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Recipe: Ritten Word

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I recently encountered a cocktail called Ritten Word (you’ll get the name in a minute) at Zero Zero in San Francisco. It was an outstanding drink, with a recipe listed merely as follows (in all lowercase): rittenhouse, canton, cynar.

Interesting combo. Doesn’t immediately sound like it would work. But I ordered one and was blown away. I didn’t think to inquire as to its construction, so I set to work a week later trying to recreate it at home. I think I did so, just about perfectly. Try whipping one up and see if this combination of flavors — the ginger and rye spicing up the front; that amaro note washing over you on the finish — doesn’t do wonders for your winter cocktailing.

Ritten Word (Drinkhacker Tribute)
1.5 oz. Rittenhouse rye (or another quality rye)
.75 oz Domaine de Canton liqueur
.75 oz Cynar

Stir well in a mixing glass with plenty of ice and strain into a coupe or a cocktail glass. Garnish with a long strand of lemon peel.

Try it as well with Cynar 70 for a bolder amaro influence.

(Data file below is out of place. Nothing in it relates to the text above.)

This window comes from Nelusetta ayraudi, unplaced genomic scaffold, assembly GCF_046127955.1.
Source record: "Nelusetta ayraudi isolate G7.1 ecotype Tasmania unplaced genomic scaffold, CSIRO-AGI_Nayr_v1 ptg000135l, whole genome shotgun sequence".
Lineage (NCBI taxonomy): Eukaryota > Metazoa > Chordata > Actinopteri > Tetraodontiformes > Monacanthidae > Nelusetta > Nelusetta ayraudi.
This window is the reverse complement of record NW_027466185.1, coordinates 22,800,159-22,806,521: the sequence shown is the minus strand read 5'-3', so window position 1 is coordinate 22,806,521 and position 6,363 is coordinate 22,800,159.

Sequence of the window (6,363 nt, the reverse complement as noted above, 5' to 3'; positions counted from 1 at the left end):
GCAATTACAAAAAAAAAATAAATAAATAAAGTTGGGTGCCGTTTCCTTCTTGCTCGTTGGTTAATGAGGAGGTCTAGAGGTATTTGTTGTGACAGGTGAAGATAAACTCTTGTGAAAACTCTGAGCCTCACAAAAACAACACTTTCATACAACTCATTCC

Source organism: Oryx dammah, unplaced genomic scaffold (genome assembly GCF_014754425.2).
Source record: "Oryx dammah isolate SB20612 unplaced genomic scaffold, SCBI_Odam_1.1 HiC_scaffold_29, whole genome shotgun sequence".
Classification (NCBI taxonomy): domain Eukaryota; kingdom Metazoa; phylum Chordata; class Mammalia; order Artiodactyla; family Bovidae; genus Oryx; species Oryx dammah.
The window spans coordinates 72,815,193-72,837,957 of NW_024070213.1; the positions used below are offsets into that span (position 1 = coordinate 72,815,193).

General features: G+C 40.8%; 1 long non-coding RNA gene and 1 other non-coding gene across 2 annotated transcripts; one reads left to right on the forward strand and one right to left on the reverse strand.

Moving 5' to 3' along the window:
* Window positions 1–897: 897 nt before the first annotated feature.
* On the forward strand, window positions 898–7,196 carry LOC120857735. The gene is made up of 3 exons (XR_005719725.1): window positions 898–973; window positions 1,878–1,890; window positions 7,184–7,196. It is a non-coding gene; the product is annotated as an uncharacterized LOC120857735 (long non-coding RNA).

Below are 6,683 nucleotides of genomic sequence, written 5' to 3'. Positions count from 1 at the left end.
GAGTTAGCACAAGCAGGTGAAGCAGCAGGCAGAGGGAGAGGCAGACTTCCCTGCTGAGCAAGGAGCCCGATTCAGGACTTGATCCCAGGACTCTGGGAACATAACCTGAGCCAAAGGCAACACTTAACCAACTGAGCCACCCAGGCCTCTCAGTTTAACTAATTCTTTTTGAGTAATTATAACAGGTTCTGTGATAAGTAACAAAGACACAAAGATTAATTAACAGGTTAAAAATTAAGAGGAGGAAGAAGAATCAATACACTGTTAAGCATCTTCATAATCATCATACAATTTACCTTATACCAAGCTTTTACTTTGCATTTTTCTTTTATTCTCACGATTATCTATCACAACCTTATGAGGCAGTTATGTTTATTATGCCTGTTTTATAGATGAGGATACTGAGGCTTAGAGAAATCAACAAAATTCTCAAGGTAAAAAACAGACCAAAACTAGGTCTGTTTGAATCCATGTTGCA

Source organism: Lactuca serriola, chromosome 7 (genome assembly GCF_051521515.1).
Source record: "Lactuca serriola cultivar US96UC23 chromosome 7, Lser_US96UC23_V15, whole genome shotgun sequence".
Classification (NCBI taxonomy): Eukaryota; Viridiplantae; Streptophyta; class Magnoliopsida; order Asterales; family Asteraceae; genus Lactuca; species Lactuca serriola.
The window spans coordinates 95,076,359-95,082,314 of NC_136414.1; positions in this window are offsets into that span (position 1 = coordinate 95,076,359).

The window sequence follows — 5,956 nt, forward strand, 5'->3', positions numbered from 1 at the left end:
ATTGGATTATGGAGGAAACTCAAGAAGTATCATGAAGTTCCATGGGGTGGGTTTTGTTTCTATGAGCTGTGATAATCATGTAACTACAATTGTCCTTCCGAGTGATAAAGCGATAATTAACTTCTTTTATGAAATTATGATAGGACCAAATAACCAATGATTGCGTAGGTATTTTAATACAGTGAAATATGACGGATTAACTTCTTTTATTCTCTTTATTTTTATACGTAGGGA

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Christopher Null

Christopher Null is the founder and editor in chief of Drinkhacker. A veteran writer and journalist, he also operates Null Media, a bespoke content company.

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4 Comments

  1. neandrewthal December 31, 2017

    I don’t have Canton. How much King’s Ginger should I use (if you are familiar with that one too)?

    Reply
    1. Christopher Null January 2, 2018

      The same amount should suffice, but you might experiment a bit with it… start with 1/2 oz and work up from there. Report back!

  2. neandrewthal January 4, 2018

    I ended up going ahead an putting an extra 5ml of the King’s since from the reports I’ve read online it seems the Canton is a little bit sweeter and stronger on the ginger than the King’s.

    I was pleased that the end result seemed to have exactly the amount of ginger I thought it should have but it was a little bit too sweet and strong on the alcohol (King’s has much more than the Canton and Rittenhouse is 100 proof after all) both of which were remedied by adding some ice.

    If I do any more experimentation I will probably do it with a different rye since I am getting low on Rittenhouse which is pretty dear up here in Canada. I bet our Lot. 40 would work well.

    Reply
    1. Christopher Null January 4, 2018

      The drink seems pretty forgiving. I’ve been making it with Old Overholt even (out of Rittenhouse now), with a little extra tossed in, and it’s just as good.

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